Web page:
Aquent recruiters find Jobster most useful when they create specific networks for individual positions such as marketing research and brand management.
"Social networking technology is an emerging tool that will become even more important," Dempsey predicts.
Aquent has already realized recruiting cost savings from Jobster through reduced advertising and faster sourcing time. At the end of 2006, the company will conduct an assessment of Jobster’s performance, including the number of contacts added, referrals received and how many of them were hired. In addition, the assessment will determine which tools within Jobster are most effective.
Aquent also leverages its referral bonus program with Jobster. When it announces a new position, it indicates the referral payout that is offered.
"Jobster allows us to promote not only the specific job opening but also our referral program, and that is a huge part of our success in using the site," Dempsey says.
Aquent established its referral program in 2000 but greatly increased its richness when the labor market tightened.
"The real key to success through Jobster lies with recruiters who are willing to invest time in the network," Dempsey says. "It takes a minimum of one to two hours a week to maintain their communications messages on the site and to respond to anyone who comes into the network, but the returns are huge."
Jeremy Shapiro, vice president of e-recruiting solutions at Bernard Hodes Group, offers a slightly less sanguine assessment of the networking sites.
"Networking will be a critical part of recruiting, but only one part," he says. "Is it the death of the job boards? No. Can it provide candidates that recruiters would not be able to find otherwise? Yes."
"We are at the early part of the adoption curve," Shapiro says. "We are still years away from perfect visibility of the labor force--the recruiter’s ultimate dream--where all data are available in a similar format. Recruiters may decide that they shouldn’t have to ‘go’ anywhere to find candidates; the networking idea may evolve into file sharing for résumés."
Shapiro warns that the utility of the networking sites may decline.
"Just as we are now seeing a consumer backlash on MySpace--people have too many ‘friends’--we may see a similar reaction with the networking sites, and their value will decline."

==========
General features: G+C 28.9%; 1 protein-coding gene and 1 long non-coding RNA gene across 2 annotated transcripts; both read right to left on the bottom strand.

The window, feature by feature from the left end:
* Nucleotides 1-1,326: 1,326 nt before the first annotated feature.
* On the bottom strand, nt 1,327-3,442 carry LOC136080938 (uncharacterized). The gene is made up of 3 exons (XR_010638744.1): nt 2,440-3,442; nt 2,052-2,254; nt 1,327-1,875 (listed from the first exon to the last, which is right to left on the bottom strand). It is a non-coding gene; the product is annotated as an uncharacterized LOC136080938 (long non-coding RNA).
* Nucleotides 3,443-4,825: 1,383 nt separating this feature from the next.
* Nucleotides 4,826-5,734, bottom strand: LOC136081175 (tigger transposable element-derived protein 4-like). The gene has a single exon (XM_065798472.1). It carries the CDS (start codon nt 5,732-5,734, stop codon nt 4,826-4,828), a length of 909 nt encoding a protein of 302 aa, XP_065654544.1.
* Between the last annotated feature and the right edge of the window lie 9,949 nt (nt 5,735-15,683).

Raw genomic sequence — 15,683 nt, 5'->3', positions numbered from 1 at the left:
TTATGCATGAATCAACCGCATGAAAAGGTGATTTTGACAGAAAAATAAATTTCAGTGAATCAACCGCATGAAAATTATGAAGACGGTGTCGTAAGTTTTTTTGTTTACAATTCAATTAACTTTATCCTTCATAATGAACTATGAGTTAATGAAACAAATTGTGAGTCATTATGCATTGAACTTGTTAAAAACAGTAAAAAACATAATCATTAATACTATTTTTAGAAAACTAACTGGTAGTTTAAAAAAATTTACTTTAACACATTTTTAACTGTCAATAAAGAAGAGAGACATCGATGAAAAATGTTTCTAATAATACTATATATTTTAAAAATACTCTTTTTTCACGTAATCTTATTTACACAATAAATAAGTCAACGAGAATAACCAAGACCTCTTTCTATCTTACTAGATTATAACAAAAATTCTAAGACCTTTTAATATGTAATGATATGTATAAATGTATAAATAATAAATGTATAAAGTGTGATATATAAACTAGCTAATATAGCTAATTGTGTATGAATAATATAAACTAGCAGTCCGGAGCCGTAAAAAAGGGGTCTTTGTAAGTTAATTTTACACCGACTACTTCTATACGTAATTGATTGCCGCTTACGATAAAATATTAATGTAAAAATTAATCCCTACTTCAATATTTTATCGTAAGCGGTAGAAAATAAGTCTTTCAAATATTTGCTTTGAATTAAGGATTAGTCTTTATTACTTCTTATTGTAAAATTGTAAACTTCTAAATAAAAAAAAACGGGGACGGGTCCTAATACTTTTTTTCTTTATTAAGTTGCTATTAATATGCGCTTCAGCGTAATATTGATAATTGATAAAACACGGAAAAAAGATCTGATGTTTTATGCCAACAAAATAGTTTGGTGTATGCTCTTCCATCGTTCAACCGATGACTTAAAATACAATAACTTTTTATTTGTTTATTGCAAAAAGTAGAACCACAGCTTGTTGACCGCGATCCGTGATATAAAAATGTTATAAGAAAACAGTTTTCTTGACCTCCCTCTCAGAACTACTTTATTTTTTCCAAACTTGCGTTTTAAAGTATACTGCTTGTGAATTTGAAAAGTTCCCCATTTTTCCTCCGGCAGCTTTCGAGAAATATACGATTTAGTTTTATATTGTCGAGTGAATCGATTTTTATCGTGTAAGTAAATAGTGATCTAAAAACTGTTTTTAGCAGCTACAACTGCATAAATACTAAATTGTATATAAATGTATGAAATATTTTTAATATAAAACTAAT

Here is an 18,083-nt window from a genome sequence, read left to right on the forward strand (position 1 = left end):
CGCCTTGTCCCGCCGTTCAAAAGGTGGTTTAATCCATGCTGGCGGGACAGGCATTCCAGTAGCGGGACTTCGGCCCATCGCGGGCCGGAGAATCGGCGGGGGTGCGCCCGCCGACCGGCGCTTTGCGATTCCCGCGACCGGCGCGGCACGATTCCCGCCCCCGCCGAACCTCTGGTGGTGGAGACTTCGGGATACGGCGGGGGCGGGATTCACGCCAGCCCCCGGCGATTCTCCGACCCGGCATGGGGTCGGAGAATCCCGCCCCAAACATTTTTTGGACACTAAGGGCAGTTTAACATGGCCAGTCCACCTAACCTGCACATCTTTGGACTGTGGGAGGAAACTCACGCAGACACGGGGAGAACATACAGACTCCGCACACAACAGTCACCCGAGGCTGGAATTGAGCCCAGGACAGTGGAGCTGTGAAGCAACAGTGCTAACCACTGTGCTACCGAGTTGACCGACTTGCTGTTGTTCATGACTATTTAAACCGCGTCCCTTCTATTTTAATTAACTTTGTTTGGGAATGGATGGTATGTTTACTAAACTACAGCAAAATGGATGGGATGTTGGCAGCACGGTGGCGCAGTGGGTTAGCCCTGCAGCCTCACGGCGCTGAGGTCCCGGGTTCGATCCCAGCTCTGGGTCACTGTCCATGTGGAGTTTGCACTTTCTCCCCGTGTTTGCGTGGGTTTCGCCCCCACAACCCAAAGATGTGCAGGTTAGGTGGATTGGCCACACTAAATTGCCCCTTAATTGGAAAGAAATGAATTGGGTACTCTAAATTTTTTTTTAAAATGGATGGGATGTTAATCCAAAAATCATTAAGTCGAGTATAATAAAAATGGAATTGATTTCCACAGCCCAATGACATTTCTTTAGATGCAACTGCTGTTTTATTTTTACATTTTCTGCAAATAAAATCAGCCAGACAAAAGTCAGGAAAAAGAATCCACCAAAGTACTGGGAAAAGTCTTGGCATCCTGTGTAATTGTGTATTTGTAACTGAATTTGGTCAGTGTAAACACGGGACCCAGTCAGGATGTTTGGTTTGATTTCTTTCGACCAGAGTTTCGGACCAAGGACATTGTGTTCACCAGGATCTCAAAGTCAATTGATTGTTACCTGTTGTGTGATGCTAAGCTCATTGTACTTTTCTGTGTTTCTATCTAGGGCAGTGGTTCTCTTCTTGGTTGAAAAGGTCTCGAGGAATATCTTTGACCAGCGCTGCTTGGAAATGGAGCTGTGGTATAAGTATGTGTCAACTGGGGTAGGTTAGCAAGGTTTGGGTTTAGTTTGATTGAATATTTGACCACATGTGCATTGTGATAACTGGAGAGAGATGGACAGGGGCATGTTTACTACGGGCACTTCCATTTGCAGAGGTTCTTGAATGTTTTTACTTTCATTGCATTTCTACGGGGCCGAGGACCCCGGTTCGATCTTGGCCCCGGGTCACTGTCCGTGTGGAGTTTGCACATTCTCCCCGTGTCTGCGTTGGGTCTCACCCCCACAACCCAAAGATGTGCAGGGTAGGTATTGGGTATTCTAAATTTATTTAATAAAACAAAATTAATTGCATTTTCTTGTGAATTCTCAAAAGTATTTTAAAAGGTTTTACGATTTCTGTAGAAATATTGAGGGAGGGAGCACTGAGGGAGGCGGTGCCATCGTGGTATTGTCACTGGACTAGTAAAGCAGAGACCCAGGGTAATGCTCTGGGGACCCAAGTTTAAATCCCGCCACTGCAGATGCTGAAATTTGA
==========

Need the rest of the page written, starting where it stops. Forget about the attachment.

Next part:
He also says that the networking sites may produce diminishing returns if recruiters continue to search for candidates but the flow into the networks doesn’t grow. The real beneficiaries of the technology may be the industry associations, which are developing their own networking sites.
Shapiro says that all recruiters should be posting positions on the job boards, using the networking sites, and mining the Internet for talent.
"And of course, it doesn’t make sense to use the social networks if you are ignoring your own employees as a source of referrals," he says.
Job board aggregators are also helpful for exploring hundreds of small sites.
"Over time, if you are focused and using the small niche job boards, you will have access to candidates that your competitors don’t have," Shapiro says. "But if you and all of your competitors are using the same networking sites, then it turns into a skills game."
That’s why recruiters should treat networking as just one part of their outbound recruiting portfolio.
"The portfolio approach is always the right approach, it’s just a question of balancing the portfolio," Shapiro says.
For recruiters who are using the networks, the key is to know your environment and follow the rules of the community.
"If you don’t, you will be blacklisted and no one will invite you to play," Shapiro cautions.
Recruiting through networking technology is still largely a U.S.-based technique. Although business development networking sites are strong in some emerging markets, social networking sites geared specifically to recruiting are relatively uncommon, according to Shapiro.
"In the developing countries such as India, the labor market isn’t there yet," he says. "These markets need to cool down and become less competitive. For now, networking is better suited to the mature markets."
Global labor banks such as Odesk.com and TopCoder.com work well for companies looking for specific skill sets at hourly rates, but they lack the referral-based quality of the networking sites. The labor banks focus on contract work for candidates who can be easily rated, such as developers.
But social networking relies on connections.
"A network is only as good as the trust embedded in it," Shapiro says. "If you are in contact with someone that you’ve never met before, and he knows a developer in India, that might be reaching out too far."